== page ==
No Signs of Winter Kill at Ashtabula

TR Staff
Staff Writer

By Joey Marini
“There is no real recipe for Winter Kill,” said Fisheries Biologist, BJ Kratz. “They aren’t too predictable as there are so many different variables. You can hypothesize but that’s about it.”
If you were to drive down several lakes, reservoirs, and ponds in the area, you’d find prominent evidence that Winter Kill is quite unforgiving, but also quite a mystery. It has not been an issue in Lake Ashtabula since 2017. The year before that also had minor Winter Kill. The majority of dead fish were bullheads, with a few walleyes, perch, and mussels. The location of the 2017 minor Winter Kill was the northern part of the lake, up by Sibley.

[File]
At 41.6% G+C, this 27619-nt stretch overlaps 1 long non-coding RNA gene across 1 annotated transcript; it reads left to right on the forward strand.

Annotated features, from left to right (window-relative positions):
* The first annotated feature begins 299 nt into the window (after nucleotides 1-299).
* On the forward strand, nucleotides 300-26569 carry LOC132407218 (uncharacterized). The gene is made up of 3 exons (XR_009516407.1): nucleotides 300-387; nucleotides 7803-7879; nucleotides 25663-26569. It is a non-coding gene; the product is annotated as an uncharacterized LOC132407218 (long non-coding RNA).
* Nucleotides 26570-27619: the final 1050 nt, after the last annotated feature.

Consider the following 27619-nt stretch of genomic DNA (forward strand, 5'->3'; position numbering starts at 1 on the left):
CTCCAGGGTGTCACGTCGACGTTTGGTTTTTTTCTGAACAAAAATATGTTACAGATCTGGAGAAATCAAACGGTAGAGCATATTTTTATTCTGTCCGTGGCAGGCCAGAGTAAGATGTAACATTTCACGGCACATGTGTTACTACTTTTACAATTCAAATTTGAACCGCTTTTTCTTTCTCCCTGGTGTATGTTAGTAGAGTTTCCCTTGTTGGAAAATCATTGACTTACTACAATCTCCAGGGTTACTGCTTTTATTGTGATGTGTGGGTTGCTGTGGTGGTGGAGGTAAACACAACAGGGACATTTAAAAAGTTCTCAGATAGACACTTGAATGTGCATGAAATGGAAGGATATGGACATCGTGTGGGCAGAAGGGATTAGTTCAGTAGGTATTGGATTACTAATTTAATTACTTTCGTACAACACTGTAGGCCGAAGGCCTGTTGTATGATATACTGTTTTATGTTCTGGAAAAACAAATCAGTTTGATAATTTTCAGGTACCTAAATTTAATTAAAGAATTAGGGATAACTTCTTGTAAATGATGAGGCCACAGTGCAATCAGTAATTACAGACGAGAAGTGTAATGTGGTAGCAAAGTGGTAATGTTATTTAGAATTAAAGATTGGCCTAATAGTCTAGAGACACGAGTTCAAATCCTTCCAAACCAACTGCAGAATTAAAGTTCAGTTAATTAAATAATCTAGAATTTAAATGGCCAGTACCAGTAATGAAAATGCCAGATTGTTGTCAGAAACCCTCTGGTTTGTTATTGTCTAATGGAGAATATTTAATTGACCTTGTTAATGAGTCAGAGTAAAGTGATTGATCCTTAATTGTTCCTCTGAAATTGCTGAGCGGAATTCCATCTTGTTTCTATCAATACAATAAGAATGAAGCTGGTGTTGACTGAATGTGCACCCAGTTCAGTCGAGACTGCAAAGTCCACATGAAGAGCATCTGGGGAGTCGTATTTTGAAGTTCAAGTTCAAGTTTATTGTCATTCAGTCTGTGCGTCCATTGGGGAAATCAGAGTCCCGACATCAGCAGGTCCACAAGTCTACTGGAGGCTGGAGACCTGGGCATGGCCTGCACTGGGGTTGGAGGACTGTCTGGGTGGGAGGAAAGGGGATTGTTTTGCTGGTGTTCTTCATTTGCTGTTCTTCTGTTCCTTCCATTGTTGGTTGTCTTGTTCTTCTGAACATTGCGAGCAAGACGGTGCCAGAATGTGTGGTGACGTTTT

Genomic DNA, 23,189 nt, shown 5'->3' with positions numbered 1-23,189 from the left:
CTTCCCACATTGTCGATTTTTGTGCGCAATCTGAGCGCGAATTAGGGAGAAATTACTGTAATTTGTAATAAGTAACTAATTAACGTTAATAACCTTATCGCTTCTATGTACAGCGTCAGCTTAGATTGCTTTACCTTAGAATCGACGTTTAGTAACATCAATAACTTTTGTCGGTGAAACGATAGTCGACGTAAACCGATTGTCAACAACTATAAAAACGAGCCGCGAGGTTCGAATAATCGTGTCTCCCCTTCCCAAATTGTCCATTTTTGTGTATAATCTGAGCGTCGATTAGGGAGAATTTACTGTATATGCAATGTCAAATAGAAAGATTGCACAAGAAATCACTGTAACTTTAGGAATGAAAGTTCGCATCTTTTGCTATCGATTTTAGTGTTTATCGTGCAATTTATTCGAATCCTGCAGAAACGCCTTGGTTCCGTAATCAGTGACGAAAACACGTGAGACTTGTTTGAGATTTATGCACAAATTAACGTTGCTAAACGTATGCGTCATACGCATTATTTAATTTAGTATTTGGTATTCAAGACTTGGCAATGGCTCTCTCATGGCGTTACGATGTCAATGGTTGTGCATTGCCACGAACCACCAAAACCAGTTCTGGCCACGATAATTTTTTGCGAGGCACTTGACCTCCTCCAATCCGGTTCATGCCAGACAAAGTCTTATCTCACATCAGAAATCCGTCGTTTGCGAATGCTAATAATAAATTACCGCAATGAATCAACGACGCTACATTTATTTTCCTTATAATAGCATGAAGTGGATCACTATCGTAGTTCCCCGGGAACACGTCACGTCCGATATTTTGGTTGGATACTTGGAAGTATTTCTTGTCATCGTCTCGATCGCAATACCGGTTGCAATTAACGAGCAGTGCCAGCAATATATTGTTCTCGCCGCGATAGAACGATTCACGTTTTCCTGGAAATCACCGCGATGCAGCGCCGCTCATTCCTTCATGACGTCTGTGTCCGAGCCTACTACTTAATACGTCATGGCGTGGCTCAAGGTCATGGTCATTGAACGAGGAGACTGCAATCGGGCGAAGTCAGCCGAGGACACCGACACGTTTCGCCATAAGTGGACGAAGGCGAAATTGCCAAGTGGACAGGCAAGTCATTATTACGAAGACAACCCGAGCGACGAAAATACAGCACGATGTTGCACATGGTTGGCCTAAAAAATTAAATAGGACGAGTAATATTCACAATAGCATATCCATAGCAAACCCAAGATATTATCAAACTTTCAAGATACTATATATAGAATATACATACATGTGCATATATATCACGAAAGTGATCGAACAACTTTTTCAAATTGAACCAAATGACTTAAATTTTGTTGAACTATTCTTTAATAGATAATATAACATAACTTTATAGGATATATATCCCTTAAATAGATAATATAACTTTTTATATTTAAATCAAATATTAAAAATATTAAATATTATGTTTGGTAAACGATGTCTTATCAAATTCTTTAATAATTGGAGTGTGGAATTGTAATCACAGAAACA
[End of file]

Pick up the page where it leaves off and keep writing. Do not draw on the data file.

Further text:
“It was really not too common to see mussels. They’re bottom dwellers and for them to float up was a really unique opportunity for us to learn,” continued Kratz.
Winter Kill can come from factors like snow accumulation, duration of winter, onset and offset of ice, algae growth, and many other variables. Areas that are shallow, like the north end of Lake Ashtabula, are more common to be lethal to fish. “There are isolated pockets where oxygen can not reach the fish.”
With the Spring upon us and boats revving their engines, it is important to take into consideration local laws, regulations, and restrictions. If you have any questions about Winter Kill or if your lake has been affected, please contact the North Dakota Game and Fish at (701) 328 – 6300.